Spaghetti with Roasted Cherry Tomato Sauce


Heat oven to 350.

Roast 2lbs of cherry tomatoes with 1/4c olive oil, 1/2c rinsed capers, 3 cloves of sliced garlic, 1/2tsp red pepper flakes, salt and pepper for 35-50mins.

Chop 1/4c of kalamata olives, toast 1/3c pine nuts and shred 1/2c parmesan.

Set water to boil. In the last 10 mins of roasting, add 1lb of spaghetti to the water. I used whole wheat and it turned out well.

Drain pasta when al dente and put it back into the cooking pot. Take the cherry tomatoes out of the oven and dump them into the pasta. Toss.

Serve with olives, pine nuts and parmesan.


*I think you could roast the tomatoes on the stovetop with a nice big pan and end up with the same style of sauce.


Food for Travelling

This week my partner and I are off to Iceland, then Amsterdam. We’re doing the mini stopover Icelandair keeps advertising. Hurray for Icelandair!

That said, there is apparently no complimentary food served on Icelandair. Even if there were, I’d have doubts. The only decent meal I can recall on board an aircraft is a curry I ate on Air India. The snacks on Porter flights deserve an honourable mention.

Our flight leaves around 9pm tonight and airport food is notoriously bad and/or overpriced. So, this trip I’ve gone all out and packed enough for dinner.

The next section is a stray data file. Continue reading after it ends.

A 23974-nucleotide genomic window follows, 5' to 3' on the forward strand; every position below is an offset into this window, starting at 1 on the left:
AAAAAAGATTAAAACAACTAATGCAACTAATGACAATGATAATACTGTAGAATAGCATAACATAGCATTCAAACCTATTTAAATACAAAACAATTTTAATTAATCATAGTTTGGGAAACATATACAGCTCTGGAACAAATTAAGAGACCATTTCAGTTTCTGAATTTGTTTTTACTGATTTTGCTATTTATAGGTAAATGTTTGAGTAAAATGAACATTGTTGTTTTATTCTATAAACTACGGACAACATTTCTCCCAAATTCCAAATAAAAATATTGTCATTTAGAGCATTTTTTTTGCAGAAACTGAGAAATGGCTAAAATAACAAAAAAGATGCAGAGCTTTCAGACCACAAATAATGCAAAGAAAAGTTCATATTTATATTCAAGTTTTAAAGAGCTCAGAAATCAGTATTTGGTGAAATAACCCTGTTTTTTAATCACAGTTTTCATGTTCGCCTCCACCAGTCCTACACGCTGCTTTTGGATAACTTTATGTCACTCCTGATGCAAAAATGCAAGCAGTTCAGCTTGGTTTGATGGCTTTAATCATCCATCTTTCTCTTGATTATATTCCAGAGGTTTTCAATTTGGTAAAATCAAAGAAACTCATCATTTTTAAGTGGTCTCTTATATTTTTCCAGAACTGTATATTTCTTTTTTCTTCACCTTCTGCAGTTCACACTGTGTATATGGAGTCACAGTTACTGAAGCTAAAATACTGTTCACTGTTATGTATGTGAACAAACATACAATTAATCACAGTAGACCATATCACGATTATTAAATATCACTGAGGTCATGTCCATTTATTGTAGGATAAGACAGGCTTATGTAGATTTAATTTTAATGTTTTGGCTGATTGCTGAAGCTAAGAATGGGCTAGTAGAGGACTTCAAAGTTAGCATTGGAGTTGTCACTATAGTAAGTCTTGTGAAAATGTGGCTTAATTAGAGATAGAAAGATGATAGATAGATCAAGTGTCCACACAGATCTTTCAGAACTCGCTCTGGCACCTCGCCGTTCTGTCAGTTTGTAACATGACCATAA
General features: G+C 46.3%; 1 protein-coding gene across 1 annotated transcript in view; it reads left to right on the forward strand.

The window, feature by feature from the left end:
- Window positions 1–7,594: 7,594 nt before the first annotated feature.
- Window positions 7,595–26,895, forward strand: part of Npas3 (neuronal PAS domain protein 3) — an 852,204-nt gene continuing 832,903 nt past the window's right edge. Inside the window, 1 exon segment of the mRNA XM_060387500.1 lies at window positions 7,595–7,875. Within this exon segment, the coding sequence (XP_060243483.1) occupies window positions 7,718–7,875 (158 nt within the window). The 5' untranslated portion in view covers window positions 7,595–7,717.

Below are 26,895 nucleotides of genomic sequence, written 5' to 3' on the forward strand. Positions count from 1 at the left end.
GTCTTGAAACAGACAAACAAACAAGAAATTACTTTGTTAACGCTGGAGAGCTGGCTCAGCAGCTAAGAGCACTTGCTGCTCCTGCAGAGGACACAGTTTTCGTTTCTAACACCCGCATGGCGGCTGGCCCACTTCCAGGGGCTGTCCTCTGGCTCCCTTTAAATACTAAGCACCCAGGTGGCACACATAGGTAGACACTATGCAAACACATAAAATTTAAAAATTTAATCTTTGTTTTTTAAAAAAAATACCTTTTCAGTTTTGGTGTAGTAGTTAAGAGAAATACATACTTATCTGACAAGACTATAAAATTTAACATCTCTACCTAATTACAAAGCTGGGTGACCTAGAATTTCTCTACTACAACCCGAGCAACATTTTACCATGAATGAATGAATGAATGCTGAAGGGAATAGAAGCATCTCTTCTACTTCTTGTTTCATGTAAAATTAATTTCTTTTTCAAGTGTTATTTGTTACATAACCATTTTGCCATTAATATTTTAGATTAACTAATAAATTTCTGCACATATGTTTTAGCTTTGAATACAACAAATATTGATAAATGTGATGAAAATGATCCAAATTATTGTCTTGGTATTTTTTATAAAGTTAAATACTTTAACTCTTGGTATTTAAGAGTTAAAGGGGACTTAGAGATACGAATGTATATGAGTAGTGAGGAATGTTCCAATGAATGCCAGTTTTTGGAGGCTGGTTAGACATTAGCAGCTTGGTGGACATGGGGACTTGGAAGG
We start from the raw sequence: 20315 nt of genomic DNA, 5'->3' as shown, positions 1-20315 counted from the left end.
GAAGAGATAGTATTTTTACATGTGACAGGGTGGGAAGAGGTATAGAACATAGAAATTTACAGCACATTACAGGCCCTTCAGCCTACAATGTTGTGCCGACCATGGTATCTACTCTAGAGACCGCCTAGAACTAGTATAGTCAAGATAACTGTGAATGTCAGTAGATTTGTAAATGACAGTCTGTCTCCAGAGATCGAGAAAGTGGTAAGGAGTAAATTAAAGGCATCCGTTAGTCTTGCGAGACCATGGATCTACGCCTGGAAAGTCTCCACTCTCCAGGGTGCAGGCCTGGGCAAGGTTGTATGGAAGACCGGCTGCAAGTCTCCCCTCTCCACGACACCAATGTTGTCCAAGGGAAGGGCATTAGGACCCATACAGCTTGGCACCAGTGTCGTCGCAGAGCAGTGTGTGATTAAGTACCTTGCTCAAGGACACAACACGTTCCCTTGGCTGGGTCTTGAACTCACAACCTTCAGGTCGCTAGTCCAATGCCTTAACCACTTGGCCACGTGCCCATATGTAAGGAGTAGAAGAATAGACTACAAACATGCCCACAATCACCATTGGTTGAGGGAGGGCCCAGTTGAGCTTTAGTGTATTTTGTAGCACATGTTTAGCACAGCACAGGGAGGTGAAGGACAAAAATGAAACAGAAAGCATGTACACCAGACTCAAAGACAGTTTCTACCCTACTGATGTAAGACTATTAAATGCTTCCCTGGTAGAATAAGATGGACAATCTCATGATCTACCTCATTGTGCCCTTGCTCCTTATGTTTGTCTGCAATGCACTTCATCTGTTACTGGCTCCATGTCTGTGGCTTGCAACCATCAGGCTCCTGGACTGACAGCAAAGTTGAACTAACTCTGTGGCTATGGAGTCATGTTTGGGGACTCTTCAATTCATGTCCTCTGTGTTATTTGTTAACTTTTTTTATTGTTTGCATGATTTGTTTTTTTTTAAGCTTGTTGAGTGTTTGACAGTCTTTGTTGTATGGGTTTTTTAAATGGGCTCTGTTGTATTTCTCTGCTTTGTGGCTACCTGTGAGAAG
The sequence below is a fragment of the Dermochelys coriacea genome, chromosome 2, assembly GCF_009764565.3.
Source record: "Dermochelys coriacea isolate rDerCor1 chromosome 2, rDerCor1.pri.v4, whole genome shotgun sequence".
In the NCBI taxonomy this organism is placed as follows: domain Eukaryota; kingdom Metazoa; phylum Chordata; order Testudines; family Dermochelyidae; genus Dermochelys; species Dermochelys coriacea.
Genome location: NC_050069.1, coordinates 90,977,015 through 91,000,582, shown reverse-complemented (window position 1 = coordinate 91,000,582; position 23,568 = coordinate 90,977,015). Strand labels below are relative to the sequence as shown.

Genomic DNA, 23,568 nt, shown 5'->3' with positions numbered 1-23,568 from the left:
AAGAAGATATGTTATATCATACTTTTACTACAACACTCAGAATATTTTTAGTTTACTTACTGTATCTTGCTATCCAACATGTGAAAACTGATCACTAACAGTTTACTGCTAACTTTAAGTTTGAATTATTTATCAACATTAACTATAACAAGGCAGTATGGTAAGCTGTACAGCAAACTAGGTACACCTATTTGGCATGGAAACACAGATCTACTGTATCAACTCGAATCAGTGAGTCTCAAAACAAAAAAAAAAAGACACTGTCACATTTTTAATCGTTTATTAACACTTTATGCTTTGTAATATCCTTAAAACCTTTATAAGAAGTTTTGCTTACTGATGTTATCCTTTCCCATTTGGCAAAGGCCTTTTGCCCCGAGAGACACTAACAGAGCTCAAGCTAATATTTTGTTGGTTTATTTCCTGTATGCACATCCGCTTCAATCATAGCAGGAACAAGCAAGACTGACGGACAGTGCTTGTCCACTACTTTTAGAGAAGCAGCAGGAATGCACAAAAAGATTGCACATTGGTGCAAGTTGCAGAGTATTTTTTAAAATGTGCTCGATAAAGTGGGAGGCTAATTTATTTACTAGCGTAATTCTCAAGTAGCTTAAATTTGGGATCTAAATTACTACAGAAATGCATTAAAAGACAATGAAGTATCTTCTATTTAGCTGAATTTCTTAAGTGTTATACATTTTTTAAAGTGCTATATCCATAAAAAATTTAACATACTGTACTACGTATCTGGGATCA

Here is what is in my carry on:

  • Veggie sticks
  • Cumin seed and garlic crackers
  • Roasted garlic and white bean dip
  • Quinoa and black bean salad with a miso-lime dressing and crunchy chickpeas

Yummmm. And no worries about food spoilage. 
I’ll post my cracker and white bean dip recipes when I can. B and I will be on the road.

Nanaimo Bars

Each year my sister makes Nanaimo bars for my birthday treat, but this year, she wasn’t around. So, three weeks post-birthday, the craving was becoming pretty unmanageable. I mean, I’ve had Nanaimo bars every year for more than a decade at this time of year. Things were dire. It was time to take action. Not to worry, I have that trusty custard powder in the cupboard for occasions such as this.

But, as I began to research recipes, I started getting a little icky feeling. I’d rather put good butter into cake, not blend it with icing sugar. And I’d have to go buy icing sugar. Which meant I’d have to -walk- to the grocery store. The desire to stuff my face with Nanaimo bars, and the need to walk to the grocery store don’t align. So I kept digging, wondering if others were making Nanaimo bar filling in different ways. And oh boy, did I hit the jackpot.

These Nanaimo bars are nowhere near the butter and icing sugar filled sweets of my youth. Instead of feeling mildly ill after eating one, I can now eat at least three (I’d say the whole pan, but I haven’t yet tested this) in one go! I don’t feel sick, but I do feel satisfied. Let me know what you think if you make them.

The recipe

Nanaimo Bars

Makes: 1 9 inch sq. pan of bars.


1 1/4 cups of graham cracker crumbs
3/4 cup walnut pieces, broken small
1/2 cup unsweetened shredded coconut
1/3 cup cacao powder
2 tbsps hemp hearts (optional)
1/4 – 1/2 cup coconut oil, melted

1/2 cup dry red lentils
1 cup unsweetened shredded coconut
1/4 – 1/3 cup maple syrup
1/3 cup coconut oil
2 – 3 tbsps custard powder

300 g dark chocolate
1 tbsp coconut oil